Leverhulme Artist in Residence shortlisted for national film award
18 November 2015
Local spoken word poet and artist, Leah Thorn, has had one of her films nominated for a prestigious Arts and Humanities Research Council (AHRC) award.
Leah’s short film, Watch, was nominated for the AHRC’s 10th Anniversary, Research in Film awards, for the category of Inspiration Award.
The film was completed as part of her Leverhulme Artist in Residence, a position between the England Centre for Practice Development (ECPD) at Canterbury Christ Church University and the Academic Primary Care Unit at the University of Kent.
Watch draws upon her own personal experience of caring for her father who had dementia. In the film she explores how memory is central to a person’s identity and the impact of dementia on family relationships. The film uses the tenderness of language and the insight of humour to explore ideas of loss, vulnerability, survival and memorialisation.
The film has been used as a resource and shown to policy makers, care staff, academics and medical staff, as well as for public showings. It stimulates a new way of thinking about the impact of dementia, and demonstrates that through the practice of person centred care, and showing love and respect, one human being can always reach another.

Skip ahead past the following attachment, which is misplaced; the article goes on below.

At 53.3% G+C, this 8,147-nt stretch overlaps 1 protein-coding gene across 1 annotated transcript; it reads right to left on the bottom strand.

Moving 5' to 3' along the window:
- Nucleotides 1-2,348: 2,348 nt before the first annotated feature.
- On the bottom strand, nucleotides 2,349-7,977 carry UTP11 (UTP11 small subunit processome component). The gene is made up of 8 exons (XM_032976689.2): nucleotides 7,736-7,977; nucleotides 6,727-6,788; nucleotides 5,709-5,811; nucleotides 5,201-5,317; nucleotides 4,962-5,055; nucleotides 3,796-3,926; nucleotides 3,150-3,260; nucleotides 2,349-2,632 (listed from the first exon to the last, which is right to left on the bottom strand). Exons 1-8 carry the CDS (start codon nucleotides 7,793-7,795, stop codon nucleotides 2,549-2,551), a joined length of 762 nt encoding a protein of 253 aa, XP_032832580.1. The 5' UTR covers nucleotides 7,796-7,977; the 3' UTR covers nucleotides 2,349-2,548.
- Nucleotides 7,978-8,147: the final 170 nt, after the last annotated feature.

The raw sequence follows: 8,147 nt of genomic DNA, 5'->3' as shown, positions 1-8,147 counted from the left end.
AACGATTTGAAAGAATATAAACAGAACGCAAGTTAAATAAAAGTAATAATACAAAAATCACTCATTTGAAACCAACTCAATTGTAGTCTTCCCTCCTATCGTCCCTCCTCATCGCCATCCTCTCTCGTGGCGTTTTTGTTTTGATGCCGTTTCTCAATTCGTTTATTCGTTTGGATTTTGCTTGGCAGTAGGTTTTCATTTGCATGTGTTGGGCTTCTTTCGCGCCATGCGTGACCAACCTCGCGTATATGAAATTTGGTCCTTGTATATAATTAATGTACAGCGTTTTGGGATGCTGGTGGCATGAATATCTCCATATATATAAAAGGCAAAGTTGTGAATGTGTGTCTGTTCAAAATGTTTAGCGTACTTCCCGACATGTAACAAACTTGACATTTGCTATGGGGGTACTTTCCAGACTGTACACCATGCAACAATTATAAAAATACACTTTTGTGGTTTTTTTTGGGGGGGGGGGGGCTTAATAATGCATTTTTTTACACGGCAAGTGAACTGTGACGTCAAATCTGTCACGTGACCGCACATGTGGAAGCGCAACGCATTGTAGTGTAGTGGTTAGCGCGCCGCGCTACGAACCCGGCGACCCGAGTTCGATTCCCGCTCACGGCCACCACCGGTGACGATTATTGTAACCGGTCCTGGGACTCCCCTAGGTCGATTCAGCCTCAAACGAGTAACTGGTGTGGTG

The judges said of the film that it was “a lyrical and well thought out commentary on ageing and the nature of memory and dementia… a stunning piece of work. It’s technically complete without being showy. The film is both emotionally and intellectually engaging, it communicates extraordinarily well”.
Carrie Jackson, Director of the England Centre for Practice Development, said: “It was a real privilege to be able to support Leah to complete the film as part of her residency, and then to be part of this wonderful celebratory event.
“The film is simply beautiful and is an effective educational resource to a wide range of our society. It was good to see Leah’s work receiving the national recognition it so richly deserves and to be able to showcase the impact that the work of the two Universities has had during the life of the Leverhulme residency, which comes to an end this month. We look forward to producing the impact report to showcase both this and other important work that has touched so many people’s lives and will continue to do so.”
The AHRC Research in Film awards are designed to encourage, stimulate and recognise the considerable body of work created at the interface between research and film, and to recognise the world-leading work of researchers, practitioners and film-makers in the arts and humanities research community.